Thursday, August 07, 2014


Why?  Of the reporter’s “who, what, when, where, and why”, why seems too often used and too often not used enough.

“Why can’t I stay up?”  “Why do I hafta eat…” are among the persistent questions of children.

“Why don’t they …” is one of the persistent questions of adults who absolve themselves of any responsibility for actions of governments and corporations.

And sometimes we can’t really do much about many activities except ask, “Why?”  Here are a few of my annoying why’s.

Why do so many people complain about city workers standing around doing nothing but so few people complain about private contractors standing around doing nothing?  I often see more of the latter than the former.  In both cases they are generally doing one of three things.  One, they have to wait for more trucks to arrive to deliver or take away things.  Two, they have to discuss the next steps.  Three, like all of us, they need a break.

Why do people in dark cars speed through parking garages without lights and ignore people who are backing out of spaces?  Why do they think the backing drivers can see through the other parked cars?  When I was a bus driver, one of the “yard rules” was that backing buses had right-of-way.  There is no way that a driver backing a 30 or 40 foot vehicle could see through all the intervening buses.  Think of the driver of a compact car trying to see through a pickup truck while backing out.

Why do people insist on talking on cell phones while driving?  A few days ago I was walking across a parking lot and a driver was so busy on his cell phone that he didn’t even notice me.  Had I said “Boo!” he might have swerved into a parked car.

Why do drivers turning left stay behind the crosswalk, but drivers turning right go over the crosswalk?  The first may keep others from turning left on that light cycle.  The second never look to their right for pedestrians.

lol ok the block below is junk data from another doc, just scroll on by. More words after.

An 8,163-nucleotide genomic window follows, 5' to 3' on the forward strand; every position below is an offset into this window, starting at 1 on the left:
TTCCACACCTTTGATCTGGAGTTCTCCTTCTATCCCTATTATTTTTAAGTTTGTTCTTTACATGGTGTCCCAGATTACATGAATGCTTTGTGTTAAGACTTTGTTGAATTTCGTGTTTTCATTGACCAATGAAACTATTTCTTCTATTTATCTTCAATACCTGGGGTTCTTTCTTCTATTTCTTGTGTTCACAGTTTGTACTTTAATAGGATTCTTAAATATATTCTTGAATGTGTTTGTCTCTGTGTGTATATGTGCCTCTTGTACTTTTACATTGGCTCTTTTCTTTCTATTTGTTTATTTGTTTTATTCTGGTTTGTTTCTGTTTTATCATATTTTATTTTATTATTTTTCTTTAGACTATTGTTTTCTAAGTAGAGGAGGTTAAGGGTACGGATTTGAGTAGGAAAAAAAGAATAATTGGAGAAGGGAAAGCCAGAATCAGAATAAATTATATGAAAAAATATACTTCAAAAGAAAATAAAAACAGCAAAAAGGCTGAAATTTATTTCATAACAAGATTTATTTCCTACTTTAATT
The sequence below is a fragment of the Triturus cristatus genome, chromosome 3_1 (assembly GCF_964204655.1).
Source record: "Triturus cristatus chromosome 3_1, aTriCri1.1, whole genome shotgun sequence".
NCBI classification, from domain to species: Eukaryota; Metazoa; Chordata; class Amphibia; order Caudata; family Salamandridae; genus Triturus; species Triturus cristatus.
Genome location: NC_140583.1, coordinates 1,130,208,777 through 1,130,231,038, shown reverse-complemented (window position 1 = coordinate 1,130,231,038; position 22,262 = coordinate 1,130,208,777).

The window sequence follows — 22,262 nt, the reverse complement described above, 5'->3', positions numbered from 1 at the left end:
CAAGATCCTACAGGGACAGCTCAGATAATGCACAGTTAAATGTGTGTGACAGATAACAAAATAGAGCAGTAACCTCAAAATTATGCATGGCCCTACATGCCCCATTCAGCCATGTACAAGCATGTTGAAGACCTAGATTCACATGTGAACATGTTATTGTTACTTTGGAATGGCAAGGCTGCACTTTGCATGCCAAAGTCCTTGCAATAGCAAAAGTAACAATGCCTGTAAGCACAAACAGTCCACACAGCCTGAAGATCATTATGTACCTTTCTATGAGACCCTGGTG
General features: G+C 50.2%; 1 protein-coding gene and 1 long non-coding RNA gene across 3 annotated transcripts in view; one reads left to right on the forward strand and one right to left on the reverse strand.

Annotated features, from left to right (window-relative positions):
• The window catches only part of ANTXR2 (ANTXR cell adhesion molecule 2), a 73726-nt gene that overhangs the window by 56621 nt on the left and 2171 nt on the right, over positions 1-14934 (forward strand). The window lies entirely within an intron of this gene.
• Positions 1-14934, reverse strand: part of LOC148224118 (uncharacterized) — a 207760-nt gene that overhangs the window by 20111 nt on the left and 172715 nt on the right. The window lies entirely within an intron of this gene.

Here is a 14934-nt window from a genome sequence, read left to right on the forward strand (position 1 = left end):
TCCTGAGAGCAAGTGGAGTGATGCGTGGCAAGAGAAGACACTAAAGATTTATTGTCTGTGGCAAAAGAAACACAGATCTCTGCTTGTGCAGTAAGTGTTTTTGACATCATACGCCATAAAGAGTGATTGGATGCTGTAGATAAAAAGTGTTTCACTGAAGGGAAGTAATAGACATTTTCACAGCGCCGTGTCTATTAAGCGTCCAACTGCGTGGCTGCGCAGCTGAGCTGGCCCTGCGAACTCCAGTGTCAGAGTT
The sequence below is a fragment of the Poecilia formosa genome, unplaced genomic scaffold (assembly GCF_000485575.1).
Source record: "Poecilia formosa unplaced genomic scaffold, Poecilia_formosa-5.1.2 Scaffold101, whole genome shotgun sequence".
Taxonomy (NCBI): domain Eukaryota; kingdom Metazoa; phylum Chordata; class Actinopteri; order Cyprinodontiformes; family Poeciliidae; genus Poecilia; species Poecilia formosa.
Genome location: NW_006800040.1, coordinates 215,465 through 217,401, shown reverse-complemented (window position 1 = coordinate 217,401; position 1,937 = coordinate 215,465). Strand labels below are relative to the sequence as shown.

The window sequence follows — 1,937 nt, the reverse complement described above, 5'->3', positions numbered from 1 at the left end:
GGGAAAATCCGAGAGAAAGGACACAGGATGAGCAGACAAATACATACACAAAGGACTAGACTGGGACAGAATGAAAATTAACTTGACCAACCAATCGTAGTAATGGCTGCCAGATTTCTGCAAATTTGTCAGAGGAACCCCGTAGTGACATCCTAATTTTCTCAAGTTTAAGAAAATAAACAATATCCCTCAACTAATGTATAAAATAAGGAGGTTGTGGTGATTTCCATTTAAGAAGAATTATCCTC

Why do people have to have car stereos so loud that they can be heard a block or more away?  I have been stopped alongside driver’s whose radios drowned out the sound from mine.

Why do sound systems have to be so loud that the words are distorted?  I didn’t enjoy the excellent singing of “Les Misérables” because the distortions of the over-amped sound system garbled words.

Why do sound systems have to be so loud that they can be heard a mile or more away?  Anybody with a car stereo that loud might get a ticket.

We can hear the Chester Bowl concerts over a half-mile away.  Years ago we enjoyed concerts by Willowgreen and by the Downbeats within a few dozen feet of the stage.  Then somebody decided to crank things up.  The last time I tried to go to a Chester Bowl concert, I wouldn’t even enter the park.  The sound was so loud that my ears hurt at the entrance on the Skyline Parkway.

The Bayfront concerts are even worse.  I could understand some of the words of a recent performer while standing in front of Darland Hall at UMD!  What’s that, about two miles away?  I gave up going to Bayfront concerts years ago.  I think the last time I went was when a friend was playing, and even his music was too loud.

Why do so few people show up to vote?  Don’t they realize that by not voting they get us farther from a democracy and closer to an oligarchy?  That is, “rule” of the people gives way to rule of the few.  Even if your favorite candidates are not favored by the polls, if you show up at the polls, the “winners” will have a smaller margin of “victory”.  There wouldn’t be so much talk of “landslides” if candidates won by 100,000 votes to 95,000 votes instead of 100,000 votes to 50,000 votes.  Also remember polls can be very, very wrong.  Jesse Ventura was predicted to come in third for governor, but enough people didn’t pay attention to the polls that he came in first.

Why do so many people complain about large corporations and then clammer to buy their products?  I know, I know, we need large corporations for our cars, computers, and cell phones, but we can at least get our coffee at locally-owned coffee shops.  I am amazed at the number of liberals who get their books at Amazon when they can get those same books at a locally-owned bookstore.

Why do so many people complain about government inefficiency and mistakes but ignore corporate inefficiency and mistakes?  If corporations are so good why are there so many complaints on customer support blogs?  Why are there warranties other than a revenue source?  Why are there so many typos in books and newspapers?

Finally, why do so many writers keep writing columns to change the world?  Far better writers than they have tried changing the world, but very few of them succeed.  Even then, things still go badly again.  Why?

Mel asks why is he getting older but not wiser.

Also published in Reader Weekly, 2014-08-07 at